The House Higher Education Committee met for the first time this session on Wednesday, to discuss the state of higher education and Title IX regulations.
Higher Education Commissioner Raymund Paredes said Legislature funding for higher education hasn’t kept up with increased tuition and fees across the state.
“State support and state appropriations for higher education has declined significantly, but they haven’t declined as fast as the cost of tuition and fees has gone up,” Paredes said.
Net tuition and fees in Texas have increased 90 percent since 2003, while state funding has decreased 26 percent, Paredes said.
“There’s a significant gap there,” Paredes said. “We can’t say tuition and fees (are) going up entirely due to the decline of state support. That’s simply not true.”
The variation in tuition and fees between institutions is partly due to the affluence of the area a given university is located in, Paredes said.
“Universities and community colleges are very sensitive to their markets,” Paredes said. “The places where tuition and fees tend to be lowest are in the least affluent parts of the state … because the institutions understand that their students can’t afford to pay what students at other institutions can.”
But Paredes said a Texas education is still a bargain compared to other states.
“If you compare quality versus cost, you’ll see that institutions like UT-Austin and Texas A&M regularly appear on lists of best bargains in higher
education,” Paredes said. “Our community colleges are the third least expensive in the country.”
The committee also heard testimony on Secretary of Education Betsy DeVos’ proposed changes to the regulations of Title IX, the law that prohibits federally funded institutions from discriminating on the basis of sex. The regulations were released in late November and subject to a 60 day public comment period, which was extended for two days in January and will reopen for one day Feb. 15 due to technical issues preventing submission of comments.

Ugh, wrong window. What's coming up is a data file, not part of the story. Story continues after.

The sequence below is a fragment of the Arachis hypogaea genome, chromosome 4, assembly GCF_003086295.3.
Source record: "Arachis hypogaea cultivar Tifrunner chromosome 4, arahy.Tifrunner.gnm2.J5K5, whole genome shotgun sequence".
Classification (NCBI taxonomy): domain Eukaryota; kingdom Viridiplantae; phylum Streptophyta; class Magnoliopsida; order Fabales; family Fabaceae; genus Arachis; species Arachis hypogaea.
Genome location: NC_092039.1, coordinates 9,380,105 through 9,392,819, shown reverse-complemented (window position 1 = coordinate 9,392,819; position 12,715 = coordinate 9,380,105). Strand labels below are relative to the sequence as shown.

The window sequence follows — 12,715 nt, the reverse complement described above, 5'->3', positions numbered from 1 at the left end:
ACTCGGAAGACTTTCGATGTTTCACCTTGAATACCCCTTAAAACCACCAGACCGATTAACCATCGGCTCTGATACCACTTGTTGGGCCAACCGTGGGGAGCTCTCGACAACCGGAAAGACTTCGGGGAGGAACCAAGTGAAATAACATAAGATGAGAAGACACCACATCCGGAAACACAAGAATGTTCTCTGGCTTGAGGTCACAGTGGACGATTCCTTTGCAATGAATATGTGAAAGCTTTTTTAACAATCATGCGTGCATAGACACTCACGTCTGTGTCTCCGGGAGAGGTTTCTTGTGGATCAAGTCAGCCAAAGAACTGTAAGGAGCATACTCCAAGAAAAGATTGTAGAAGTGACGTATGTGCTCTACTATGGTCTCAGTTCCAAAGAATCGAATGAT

“We’ve always had sexual harassment policies, but in recent years, there’s been some more guidance under the Obama era,” said Daniel Sharphorn, vice chancellor and general counsel to the UT System. “Now the Department of Education wants to change the guidance to a set of regulations, and those regulations have a number of things that we do find concerning.”
Sharphorn said the Department of Education has received more than 104,000 comments on the proposed regulations. The UT System submitted a 15-page comment which included critiques on the proposed regulations’ narrower definition of sexual harassment and the requirement of cross-examination of the complainant and accused.
“It’s unclear at this time what changes will be made to the proposed regulations and how quickly they will move,” said Ray Bonilla, chief legal officer to the Texas A&M University System.
Heather Hadlock, Title IX coordinator at East Texas Baptist University, said the proposed regulations are attempting to create a more court-like atmosphere for Title IX investigations. But many Title IX complaints deal with muddy waters of whether consent was given — something Hadlock said is not easily determined in a court-like setting.
“We want the ability to take care of our students in the way that we want to take care of them,” Sharphorn said.